The composition and treatment of active sludge
The 1987 Action Plan for the Aquatic Environment led to a stiffening of wastewater treatment requirements for nitrogen, phosphorus and organic matter.
Feb. 19, 2004 -- The 1987 Action Plan for the Aquatic Environment led to a stiffening of wastewater treatment requirements for nitrogen, phosphorus and organic matter. As a result, many municipalities and industries also chose to use biological processes, often however in combination with a preliminary treatment such as chemical precipitation.
It is critical for the efficiency of an active sludge plant that the active sludge remains in the sedimentation basin. The transfer of active sludge, also known as sludge escape (increased levels of SS, etc.), means that approved emission levels are exceeded, and leads to additional charges for the removal of nitrogen, phosphorus and organic matter.
Sludge escape can be caused by hydraulic overload, but for many sewage plants, and in particular municipal plants, it is often associated with sludge that has poor sedimentation properties (sludge volume index, SVI >150 ml/g). Sludge escape is frequently due to the formation of filamentous bacteria, but can also be caused by colloid chemistry conditions, "Zoogloea bulking", viscous bulking, detergents, toxins and fat/oil. Microscopic examination of the active sludge can reveal whether it is due to filamentous bacteria (and possibly which types), Zoogloea (floc former) or toxins.
What is active sludge?
Active sludge consists of microorganisms and a larger or smaller proportion of inorganic particles, organic fibres, filamentous bacteria, extracellular polymer substances (EPS, biopolymers, exopolymers) and ions.
The sedimentation properties of the sludge depend to a high degree on the ability of the bacteria to "clump together" (form flocs). Bacteria that have this ability are known as floc-forming bacteria and are very important in wastewater treatment. Effective floc formation is the basis for satisfactory separation during the sedimentation phase.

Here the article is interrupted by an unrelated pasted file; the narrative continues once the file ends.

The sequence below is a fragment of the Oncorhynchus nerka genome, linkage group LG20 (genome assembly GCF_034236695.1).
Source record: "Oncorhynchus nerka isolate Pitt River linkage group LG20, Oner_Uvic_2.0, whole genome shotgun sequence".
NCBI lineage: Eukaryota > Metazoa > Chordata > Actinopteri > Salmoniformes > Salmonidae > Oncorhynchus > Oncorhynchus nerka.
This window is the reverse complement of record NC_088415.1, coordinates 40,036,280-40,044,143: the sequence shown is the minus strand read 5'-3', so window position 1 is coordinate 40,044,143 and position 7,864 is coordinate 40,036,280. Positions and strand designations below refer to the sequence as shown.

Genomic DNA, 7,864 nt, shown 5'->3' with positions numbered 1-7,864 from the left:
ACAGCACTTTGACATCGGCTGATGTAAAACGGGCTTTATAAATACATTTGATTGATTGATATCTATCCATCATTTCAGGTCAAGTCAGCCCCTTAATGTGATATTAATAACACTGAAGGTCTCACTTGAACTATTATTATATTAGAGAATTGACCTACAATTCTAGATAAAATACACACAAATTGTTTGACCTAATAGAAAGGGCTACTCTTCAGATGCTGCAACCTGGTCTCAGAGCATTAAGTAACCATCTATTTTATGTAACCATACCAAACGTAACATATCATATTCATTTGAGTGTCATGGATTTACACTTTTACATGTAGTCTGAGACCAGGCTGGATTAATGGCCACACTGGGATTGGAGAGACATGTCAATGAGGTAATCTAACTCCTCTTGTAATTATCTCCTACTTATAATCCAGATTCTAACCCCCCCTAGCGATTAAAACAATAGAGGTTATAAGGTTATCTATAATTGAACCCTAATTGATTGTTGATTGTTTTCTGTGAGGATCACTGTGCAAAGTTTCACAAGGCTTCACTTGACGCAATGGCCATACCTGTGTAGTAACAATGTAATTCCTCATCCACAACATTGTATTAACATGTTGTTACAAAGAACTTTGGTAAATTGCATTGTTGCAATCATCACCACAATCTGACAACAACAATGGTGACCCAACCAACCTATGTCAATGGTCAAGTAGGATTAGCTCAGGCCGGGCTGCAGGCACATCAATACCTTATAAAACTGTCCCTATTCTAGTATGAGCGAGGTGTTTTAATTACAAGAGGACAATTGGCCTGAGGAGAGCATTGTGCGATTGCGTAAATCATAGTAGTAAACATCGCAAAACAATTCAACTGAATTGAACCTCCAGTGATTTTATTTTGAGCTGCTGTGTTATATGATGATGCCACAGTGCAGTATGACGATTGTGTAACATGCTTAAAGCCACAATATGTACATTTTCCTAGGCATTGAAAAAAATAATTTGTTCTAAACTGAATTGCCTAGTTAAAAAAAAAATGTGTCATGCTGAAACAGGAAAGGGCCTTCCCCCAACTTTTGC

Floc formation takes place as a result of the active bacteria precipitating out EPS, which then bind the various components together. In a good sludge floc, the filamentous bacteria and other components act as the "backbone" that holds the sludge floc together. In some cases, however, the presence of filamentous bacteria - whether they float freely between the sludge flocs or project between them - may prevent further flocculation from taking place, and the sedimentation properties from being drastically impaired.
The structure of the sludge floc and the concentration of filamentous bacteria in the active sludge can vary considerably from plant to plant, and reflect differences in the plant types, operation and wastewater composition. This often leads to variations in the sedimentation properties of the active sludge.
About SVI and SQI
Over the years attempts have been made to find a clear and simple method to describe a particularly important part of the treatment process, namely the separation of sludge, i.e. sedimentation.
Initially the sludge volume was measured with the aid of a conical measuring glass, known as an Imhoff cone. The sludge volume expresses the volume that a sludge suspension occupies after 30 minutes of sedimentation. The sludge volume is an indirect measure of the amount of suspended substances in the sludge, and is used to describe the sedimentation properties of the sludge in the sedimentation basin.
Back in 1934 it was, however, realized that the use of an Imhoff cone was not entirely without problems, since the sludge is excessively compressed in the tip of the cone, as well as having a tendency to stick to the sides. A switch was then made to the use of a 1,000 ml cylinder glass.
The sludge volume was used to calculate a sludge volume index (SVI), which describes, among other things, the organic content of the sludge, by determining the volume in ml that 1g of SS occupies after 30 minutes of sedimentation. Because the SVI can be affected by the sludge concentration it was recommended in 1964 that the sludge should be diluted with treated wastewater to give a sludge volume of between 200-300 ml/l.
On the basis of several years of experience with the active sludge process, sludge is defined as having normal sludge properties if SVI < 150 ml/g. If SVI > 150 the sludge will have poor sedimentation properties, and the capacity of the treatment plant will be reduced as the index rises.
To obtain relevant results it is essential to dilute the sludge for SV and SVI measurements. Even at relatively low concentrations, networks of filaments can form and the sludge will stick to the glass, thereby slowing sedimentation. The result will be misleading SV/SVI results. To avoid this, the sludge can be diluted in several stages. The following dilution procedure is carried out four times a year (in spring, summer, autumn and winter) as the sludge changes in nature over the course of the year.
The sludge volume is determined after 30 minutes (SV30) in a graduated cylinder with a diameter of 6 cm and a capacity of 1,000 ml, for various sludge dilutions. The sludge is diluted with outlet (treated) water.
• The graduated cylinders are placed indoors on a table that is in the shade and is not exposed to vibration
• When all the samples are ready they are poured without delay into the graduated cylinders
• After 30 minutes the sludge volumes and, if required, the floating sludge volumes, are read from each of the graduated cylinders
• The results are plotted on a graph and the dilution factor is determined from the linear portion of the graph. As a rule of thumb it can be said that a sludge volume of 200 - 300 ml/l should be obtained after 30 minutes.